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Anne Dicker Runs in the 175th: A real progressive puts her money where her mouth is
Anne Dicker, one of the Democratic Party’s emerging young leaders and a leader amongst Philadelphia progressives announced yesterday that she would run for the Democratic nomination in the 175th District of the Pennsylvania House of Representatives. This race is for the open seat due to State Rep. Marie Leder’s retirement. This district covers the parts of the lower NE, Fishtown, Northern Liberties, the 5th ward, Society Hill, Queen Village and parts of Bella Vista, and South Philly.
According to a press release Anne put out:
“As the representative of the 175th district, I will never cease to stand up for every single one of my constituents,” Dicker said. “They are my neighbors and my friends, and they deserve a State House that works for all Pennsylvanians – not for self-interest or corporate interests. We will win by engaging citizens in one of the largest grassroots campaigns in the district’s history.”
Anne Dicker is best known in Philadelphia for her strong leadership of Philly for Change. Anne is the one who led the transition of Philly for Dean into Philly for Change. Anne understood how fed up Democrats were of losing elections and losing our values in the process. She was able to put that understanding to work by organizing Philly for Change to support progressive stances on local, state and national issues and also to motivate people to support progressive candidates.
Now, Anne is a progressive candidate and she is going to break new ground again by winning a primary challenge against an opponent who will likely be better funded and connected. How is she gonna do that?
Click “read more” below to find out.
After becoming one of the youngest executives in her company’s history and despite the financial risk, Dicker left her position at Spencer Gifts to re-build the Democratic Party full-time. Along the way, she co-founded Philly for Change – a 3,000 member grassroots organization that encourages and enables ordinary Pennsylvanians to take a stand against conservative policies. She led the fight against Social Security privatization, organized efforts to increase the minimum wage, and demanded accountability when the Commonwealth Legislature gave themselves a pay raise without public oversight.
Again, according to Anne:
“I’ve worked to change politics as we know it, first through Howard Dean’s presidential campaign, then through Philly for Change, and now I want to bring change to Harrisburg,” Dicker said. “When I’m elected to the State House, I will work tirelessly to raise the minimum wage, to make our neighborhoods safe for all residents, to improve access to quality education for our kids, and to continue the benefits of development while making sure that no resident is left behind.”
While we are lucky to have a city that is almost fully represented by Democrats at the state level, there is some stagnation that occurs locally. Philadelphia Democratic politics rely heavily on ward leader endorsements and low voter-turnout to allow incumbents to stay in power.
The more entrenched a elected becomes in a position of power, the less likely they are to do anything to rock the boat (there are obviously some notable excpetions, but this is the norm).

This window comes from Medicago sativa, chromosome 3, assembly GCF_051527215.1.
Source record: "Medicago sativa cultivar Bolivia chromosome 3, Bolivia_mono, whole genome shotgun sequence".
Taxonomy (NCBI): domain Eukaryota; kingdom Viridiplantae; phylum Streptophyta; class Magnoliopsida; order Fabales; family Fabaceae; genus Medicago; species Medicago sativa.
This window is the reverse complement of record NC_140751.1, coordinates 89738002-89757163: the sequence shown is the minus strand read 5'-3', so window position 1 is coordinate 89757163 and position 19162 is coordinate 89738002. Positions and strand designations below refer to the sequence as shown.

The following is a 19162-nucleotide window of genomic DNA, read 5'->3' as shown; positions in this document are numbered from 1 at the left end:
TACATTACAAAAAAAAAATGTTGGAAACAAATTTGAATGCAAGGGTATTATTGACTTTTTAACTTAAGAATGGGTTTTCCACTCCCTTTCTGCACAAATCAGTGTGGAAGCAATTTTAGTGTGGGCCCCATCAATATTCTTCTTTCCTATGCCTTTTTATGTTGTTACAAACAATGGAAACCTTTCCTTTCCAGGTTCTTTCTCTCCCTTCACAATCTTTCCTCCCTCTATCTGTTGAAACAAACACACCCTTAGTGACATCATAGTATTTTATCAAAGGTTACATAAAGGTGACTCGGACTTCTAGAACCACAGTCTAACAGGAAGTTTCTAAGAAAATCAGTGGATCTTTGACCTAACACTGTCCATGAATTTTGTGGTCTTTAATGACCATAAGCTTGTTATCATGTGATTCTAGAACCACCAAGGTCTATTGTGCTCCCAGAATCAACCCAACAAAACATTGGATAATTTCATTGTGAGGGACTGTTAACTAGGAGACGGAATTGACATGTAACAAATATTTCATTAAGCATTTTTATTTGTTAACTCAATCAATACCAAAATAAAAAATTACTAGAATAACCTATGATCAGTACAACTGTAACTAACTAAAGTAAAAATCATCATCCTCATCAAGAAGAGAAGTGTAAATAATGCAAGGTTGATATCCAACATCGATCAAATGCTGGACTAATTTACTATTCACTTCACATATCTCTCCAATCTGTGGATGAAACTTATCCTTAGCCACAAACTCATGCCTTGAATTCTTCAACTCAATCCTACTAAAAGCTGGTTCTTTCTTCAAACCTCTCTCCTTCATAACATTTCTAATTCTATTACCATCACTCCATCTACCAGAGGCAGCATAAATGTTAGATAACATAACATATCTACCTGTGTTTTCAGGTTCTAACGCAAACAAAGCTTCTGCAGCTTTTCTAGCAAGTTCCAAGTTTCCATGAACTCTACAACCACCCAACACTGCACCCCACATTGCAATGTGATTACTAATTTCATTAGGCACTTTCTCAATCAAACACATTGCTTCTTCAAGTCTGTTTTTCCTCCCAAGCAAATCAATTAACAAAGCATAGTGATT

This is especially true when the base that re-elected you year after year is motivated more by personal relationships and favors than it is by a pure and simple belief that government should serve all of the people all of the time.
The result of all this stagnation is that we don’t often think about or understand how important the state leg is. We don't get our doors knocked on by state reps running for reelection. In fact, in my community at least, we don’t even talk much about our state rep or pay much attention to the job that he is doing in Harrisburg.
Yet, half, if not more of the funds that support services and that fund government programs that impact our lives every day (like education, healthcare, civil rights protections, roads, transit, air quality, water pipes, to name a few) are under the purview of state government. So, leaving aside the trouble posed by the Republican majority in Harrisburg (the true success of devolution and federal states rights advocates in the past 30 years), let’s ask ourselves, are our city’s Democratic state reps doing enough?
Anne believes that state government is supposed to serve the common good. As such she is running to make her community better by promoting fair and equitable development and addressing issues like jobs, healthcare, education, safety and civil rights that matter.
Beliefs absent of a plan to communicate and build support are useless though. Luckily Anne has experience and skill taking her vision for change to real people and showing them hoe to make it happen. That’s why Anne is going to knock on literally thousands of doors in the next few months to prove that a non-moneyed, straight to the people campaign for government can win.
And not only can it win, but it SHOULD win. Anne is going to help bolster the movement for person-to-person voter contact and engagement that will not only change the face of our legislature but will help rebuild the networks of people that should be at the basis of all community.
I am proud to be a supporter of Anne Dicker and I hope that you will too. You can hear Anne speak tomorrow night at Philly for Change, which will meet at 7:00 PM at the Blarney Stone on Sansom, between 39th and 40th.
You can also meet Anne at the Liberty City Candidate’s night (of which there will be over 15 or 20) at 6:30 Pm at the William Way Center at Spruce and Juniper.